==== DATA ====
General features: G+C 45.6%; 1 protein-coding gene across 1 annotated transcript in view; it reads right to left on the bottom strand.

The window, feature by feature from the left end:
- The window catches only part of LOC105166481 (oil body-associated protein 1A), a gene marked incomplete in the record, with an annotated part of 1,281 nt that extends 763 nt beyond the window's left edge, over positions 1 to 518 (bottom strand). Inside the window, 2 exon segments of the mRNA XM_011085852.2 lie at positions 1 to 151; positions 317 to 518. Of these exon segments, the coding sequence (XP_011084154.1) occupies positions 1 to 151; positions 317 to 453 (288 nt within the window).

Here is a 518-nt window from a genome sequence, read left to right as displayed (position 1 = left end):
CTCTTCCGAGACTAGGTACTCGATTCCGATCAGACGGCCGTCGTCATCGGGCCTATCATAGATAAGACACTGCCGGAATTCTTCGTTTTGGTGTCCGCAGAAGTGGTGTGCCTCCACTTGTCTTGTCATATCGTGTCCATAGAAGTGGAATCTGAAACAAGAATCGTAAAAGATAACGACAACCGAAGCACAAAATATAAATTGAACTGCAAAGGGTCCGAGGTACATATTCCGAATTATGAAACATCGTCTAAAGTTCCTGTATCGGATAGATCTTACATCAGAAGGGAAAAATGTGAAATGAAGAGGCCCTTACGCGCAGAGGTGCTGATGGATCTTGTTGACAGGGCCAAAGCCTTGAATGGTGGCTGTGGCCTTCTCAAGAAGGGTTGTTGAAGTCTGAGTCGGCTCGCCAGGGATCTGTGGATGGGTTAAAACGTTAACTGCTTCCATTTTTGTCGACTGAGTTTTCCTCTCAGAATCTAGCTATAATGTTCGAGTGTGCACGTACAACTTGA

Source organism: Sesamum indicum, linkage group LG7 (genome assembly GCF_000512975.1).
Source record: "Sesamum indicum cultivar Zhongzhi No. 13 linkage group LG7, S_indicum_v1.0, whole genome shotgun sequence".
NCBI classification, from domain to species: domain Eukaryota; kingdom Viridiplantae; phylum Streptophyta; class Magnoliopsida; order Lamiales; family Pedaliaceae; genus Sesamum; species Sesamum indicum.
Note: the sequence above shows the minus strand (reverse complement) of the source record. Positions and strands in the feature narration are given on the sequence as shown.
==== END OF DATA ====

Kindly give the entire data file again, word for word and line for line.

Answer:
General features: G+C 45.6%; 1 protein-coding gene across 1 annotated transcript in view; it reads right to left on the bottom strand.

The window, feature by feature from the left end:
- The window catches only part of LOC105166481 (oil body-associated protein 1A), a gene marked incomplete in the record, with an annotated part of 1,281 nt that extends 763 nt beyond the window's left edge, over positions 1 to 518 (bottom strand). Inside the window, 2 exon segments of the mRNA XM_011085852.2 lie at positions 1 to 151; positions 317 to 518. Of these exon segments, the coding sequence (XP_011084154.1) occupies positions 1 to 151; positions 317 to 453 (288 nt within the window).

Here is a 518-nt window from a genome sequence, read left to right as displayed (position 1 = left end):
CTCTTCCGAGACTAGGTACTCGATTCCGATCAGACGGCCGTCGTCATCGGGCCTATCATAGATAAGACACTGCCGGAATTCTTCGTTTTGGTGTCCGCAGAAGTGGTGTGCCTCCACTTGTCTTGTCATATCGTGTCCATAGAAGTGGAATCTGAAACAAGAATCGTAAAAGATAACGACAACCGAAGCACAAAATATAAATTGAACTGCAAAGGGTCCGAGGTACATATTCCGAATTATGAAACATCGTCTAAAGTTCCTGTATCGGATAGATCTTACATCAGAAGGGAAAAATGTGAAATGAAGAGGCCCTTACGCGCAGAGGTGCTGATGGATCTTGTTGACAGGGCCAAAGCCTTGAATGGTGGCTGTGGCCTTCTCAAGAAGGGTTGTTGAAGTCTGAGTCGGCTCGCCAGGGATCTGTGGATGGGTTAAAACGTTAACTGCTTCCATTTTTGTCGACTGAGTTTTCCTCTCAGAATCTAGCTATAATGTTCGAGTGTGCACGTACAACTTGA

Source organism: Sesamum indicum, linkage group LG7 (genome assembly GCF_000512975.1).
Source record: "Sesamum indicum cultivar Zhongzhi No. 13 linkage group LG7, S_indicum_v1.0, whole genome shotgun sequence".
NCBI classification, from domain to species: domain Eukaryota; kingdom Viridiplantae; phylum Streptophyta; class Magnoliopsida; order Lamiales; family Pedaliaceae; genus Sesamum; species Sesamum indicum.
Note: the sequence above shows the minus strand (reverse complement) of the source record. Positions and strands in the feature narration are given on the sequence as shown.